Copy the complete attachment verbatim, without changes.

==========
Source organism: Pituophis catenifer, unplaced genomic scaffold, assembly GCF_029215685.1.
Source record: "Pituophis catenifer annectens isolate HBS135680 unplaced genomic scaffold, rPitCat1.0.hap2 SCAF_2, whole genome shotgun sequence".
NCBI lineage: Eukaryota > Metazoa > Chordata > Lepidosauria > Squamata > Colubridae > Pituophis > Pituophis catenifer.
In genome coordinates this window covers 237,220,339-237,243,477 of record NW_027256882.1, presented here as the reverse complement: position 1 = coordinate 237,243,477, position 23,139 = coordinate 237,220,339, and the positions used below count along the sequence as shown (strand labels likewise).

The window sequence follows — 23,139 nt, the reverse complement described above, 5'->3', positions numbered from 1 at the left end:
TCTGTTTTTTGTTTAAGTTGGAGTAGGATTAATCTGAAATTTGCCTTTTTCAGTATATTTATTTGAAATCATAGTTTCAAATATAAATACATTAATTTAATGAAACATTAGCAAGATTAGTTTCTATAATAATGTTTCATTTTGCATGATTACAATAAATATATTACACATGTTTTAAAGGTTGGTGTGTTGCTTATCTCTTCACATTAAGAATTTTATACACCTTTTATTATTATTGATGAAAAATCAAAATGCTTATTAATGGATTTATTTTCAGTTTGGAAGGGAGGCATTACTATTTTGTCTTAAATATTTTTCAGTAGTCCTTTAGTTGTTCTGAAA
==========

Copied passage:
Source organism: Pituophis catenifer, unplaced genomic scaffold, assembly GCF_029215685.1.
Source record: "Pituophis catenifer annectens isolate HBS135680 unplaced genomic scaffold, rPitCat1.0.hap2 SCAF_2, whole genome shotgun sequence".
NCBI lineage: Eukaryota > Metazoa > Chordata > Lepidosauria > Squamata > Colubridae > Pituophis > Pituophis catenifer.
In genome coordinates this window covers 237,220,339-237,243,477 of record NW_027256882.1, presented here as the reverse complement: position 1 = coordinate 237,243,477, position 23,139 = coordinate 237,220,339, and the positions used below count along the sequence as shown (strand labels likewise).

The window sequence follows — 23,139 nt, the reverse complement described above, 5'->3', positions numbered from 1 at the left end:
TCTGTTTTTTGTTTAAGTTGGAGTAGGATTAATCTGAAATTTGCCTTTTTCAGTATATTTATTTGAAATCATAGTTTCAAATATAAATACATTAATTTAATGAAACATTAGCAAGATTAGTTTCTATAATAATGTTTCATTTTGCATGATTACAATAAATATATTACACATGTTTTAAAGGTTGGTGTGTTGCTTATCTCTTCACATTAAGAATTTTATACACCTTTTATTATTATTGATGAAAAATCAAAATGCTTATTAATGGATTTATTTTCAGTTTGGAAGGGAGGCATTACTATTTTGTCTTAAATATTTTTCAGTAGTCCTTTAGTTGTTCTGAAA